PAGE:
UK Government doubles funding for EV infrastructure

UK Government doubles funding for EV infrastructure

The Department for Transport (DfT) will double its EV charger funding to £10 million, with a focus on residential chargers, as it seeks to encourage more urban dwellers to go electric.

This is the second time the Government has doubled its EV infrastructure funding allowance; last August, £2.5m was allocated to the installation of EV chargers in residential areas, matching a £2.5m pledge made in 2017.

The latest cash injection will go towards installing an additional 3600 streetside chargers across the UK. It could also fund the development of a publicly accessible charger monitoring platform that would show whether individual facilities are in use or out of order.

The DfT says such a system “could then be used by developers and incorporated into sat-navs and route-mapping apps”.

Read more on this here.

Listen to Planet Pod’s podcast on smart cities 

£30bn pension partnership aligns with Paris Agreement

£30bn pension partnership aligns with Paris Agreement

Brunel Pension Partnership, one of the UK’s eight local government pension fund pools which holds around £30bn of assets, has set out an aggressive new climate policy promising to align its holdings with the goals of the Paris Agreement and lean heavily on asset managers to do the same.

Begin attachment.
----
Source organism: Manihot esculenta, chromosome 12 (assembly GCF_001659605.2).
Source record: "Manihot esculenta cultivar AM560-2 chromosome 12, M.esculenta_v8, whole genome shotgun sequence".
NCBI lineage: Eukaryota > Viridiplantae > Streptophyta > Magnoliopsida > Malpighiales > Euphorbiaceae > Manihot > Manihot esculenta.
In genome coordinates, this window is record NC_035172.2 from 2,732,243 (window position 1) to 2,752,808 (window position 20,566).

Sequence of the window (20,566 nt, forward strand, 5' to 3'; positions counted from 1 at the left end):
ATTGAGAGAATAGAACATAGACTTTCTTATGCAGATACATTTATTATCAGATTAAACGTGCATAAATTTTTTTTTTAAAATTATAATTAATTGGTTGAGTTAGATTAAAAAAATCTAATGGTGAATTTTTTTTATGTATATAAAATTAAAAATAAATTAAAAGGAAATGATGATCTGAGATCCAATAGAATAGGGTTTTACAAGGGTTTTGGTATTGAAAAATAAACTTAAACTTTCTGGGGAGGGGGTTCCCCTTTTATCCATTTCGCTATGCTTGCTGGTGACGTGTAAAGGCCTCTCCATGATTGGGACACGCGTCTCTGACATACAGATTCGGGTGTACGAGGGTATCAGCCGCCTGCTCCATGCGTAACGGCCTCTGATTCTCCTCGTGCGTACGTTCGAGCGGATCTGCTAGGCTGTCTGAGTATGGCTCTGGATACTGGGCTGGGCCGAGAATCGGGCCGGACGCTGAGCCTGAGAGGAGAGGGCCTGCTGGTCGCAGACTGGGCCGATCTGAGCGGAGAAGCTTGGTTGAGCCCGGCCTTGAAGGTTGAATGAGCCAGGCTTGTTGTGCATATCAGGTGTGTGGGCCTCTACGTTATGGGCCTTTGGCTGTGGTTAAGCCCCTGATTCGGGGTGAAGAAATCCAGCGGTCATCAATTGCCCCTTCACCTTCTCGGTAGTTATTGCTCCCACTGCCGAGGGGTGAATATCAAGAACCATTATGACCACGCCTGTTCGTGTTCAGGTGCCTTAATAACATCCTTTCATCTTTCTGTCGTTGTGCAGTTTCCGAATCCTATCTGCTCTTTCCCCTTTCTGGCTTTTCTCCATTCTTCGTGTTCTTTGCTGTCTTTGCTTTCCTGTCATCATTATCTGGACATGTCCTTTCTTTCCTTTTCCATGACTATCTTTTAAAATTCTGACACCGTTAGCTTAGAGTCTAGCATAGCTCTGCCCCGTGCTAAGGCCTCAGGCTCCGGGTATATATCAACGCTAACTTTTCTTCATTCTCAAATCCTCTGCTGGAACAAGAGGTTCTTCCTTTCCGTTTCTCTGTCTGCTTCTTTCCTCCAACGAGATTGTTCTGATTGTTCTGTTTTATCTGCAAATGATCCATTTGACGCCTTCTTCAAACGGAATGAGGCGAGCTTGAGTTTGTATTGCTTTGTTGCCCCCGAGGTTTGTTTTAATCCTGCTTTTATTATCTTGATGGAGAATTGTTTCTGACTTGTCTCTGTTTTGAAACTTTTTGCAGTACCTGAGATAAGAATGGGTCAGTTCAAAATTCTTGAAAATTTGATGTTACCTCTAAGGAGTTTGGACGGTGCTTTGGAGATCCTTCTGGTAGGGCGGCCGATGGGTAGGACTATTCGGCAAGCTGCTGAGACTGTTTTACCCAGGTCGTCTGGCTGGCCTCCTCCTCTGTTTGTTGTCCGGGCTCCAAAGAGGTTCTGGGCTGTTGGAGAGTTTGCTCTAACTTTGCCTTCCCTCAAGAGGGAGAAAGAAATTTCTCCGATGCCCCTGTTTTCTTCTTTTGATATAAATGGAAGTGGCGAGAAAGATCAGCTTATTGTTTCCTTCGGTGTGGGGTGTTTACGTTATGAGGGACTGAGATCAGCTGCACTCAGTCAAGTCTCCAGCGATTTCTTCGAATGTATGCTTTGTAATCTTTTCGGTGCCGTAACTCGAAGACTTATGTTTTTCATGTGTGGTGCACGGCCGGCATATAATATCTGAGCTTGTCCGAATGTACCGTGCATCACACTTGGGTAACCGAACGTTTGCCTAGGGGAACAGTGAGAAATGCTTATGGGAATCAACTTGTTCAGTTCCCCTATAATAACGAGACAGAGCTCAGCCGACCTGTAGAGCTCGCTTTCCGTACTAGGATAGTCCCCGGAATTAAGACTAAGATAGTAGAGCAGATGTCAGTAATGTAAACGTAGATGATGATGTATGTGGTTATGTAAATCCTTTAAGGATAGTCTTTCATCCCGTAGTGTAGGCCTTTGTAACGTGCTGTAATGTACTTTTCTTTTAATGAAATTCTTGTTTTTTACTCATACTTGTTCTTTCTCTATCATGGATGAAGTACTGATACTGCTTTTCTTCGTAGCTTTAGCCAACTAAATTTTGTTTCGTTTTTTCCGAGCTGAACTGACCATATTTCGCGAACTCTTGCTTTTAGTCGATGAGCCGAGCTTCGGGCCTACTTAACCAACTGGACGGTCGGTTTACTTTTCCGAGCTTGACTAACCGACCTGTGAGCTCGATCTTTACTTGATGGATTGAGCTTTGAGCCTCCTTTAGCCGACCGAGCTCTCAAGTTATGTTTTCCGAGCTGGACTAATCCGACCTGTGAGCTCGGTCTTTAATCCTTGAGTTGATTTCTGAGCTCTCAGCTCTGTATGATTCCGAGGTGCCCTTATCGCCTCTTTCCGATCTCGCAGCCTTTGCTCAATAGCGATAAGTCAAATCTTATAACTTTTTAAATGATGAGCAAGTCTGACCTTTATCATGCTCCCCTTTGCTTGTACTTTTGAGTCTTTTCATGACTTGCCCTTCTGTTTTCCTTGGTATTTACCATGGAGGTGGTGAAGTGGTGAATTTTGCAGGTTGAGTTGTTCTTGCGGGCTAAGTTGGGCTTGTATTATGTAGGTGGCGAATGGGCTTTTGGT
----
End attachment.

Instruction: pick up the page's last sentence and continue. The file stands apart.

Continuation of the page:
Brunel, which manages the investments of ten local government pension schemes, promised today to challenge the “not fit for purpose” asset management industry to deliver more climate-friendly investments.

In addition, Brunel promised to challenge investment managers to demonstrate they have reduced exposure to climate risk and effectively engaged with corporates on climate change. Managers who fail to comply risk having their mandates removed, Brunel warned.

The Partnership said it had adopted the new stance because it believes the finance sector is “part of the problem” when it comes to the climate crisis. It accused the sector of focusing too much on short term performance rather than long-term value, of failing to invest enough in the low-carbon economy, and not accurately analysing and responding to climate risk.

Read more at Business Green here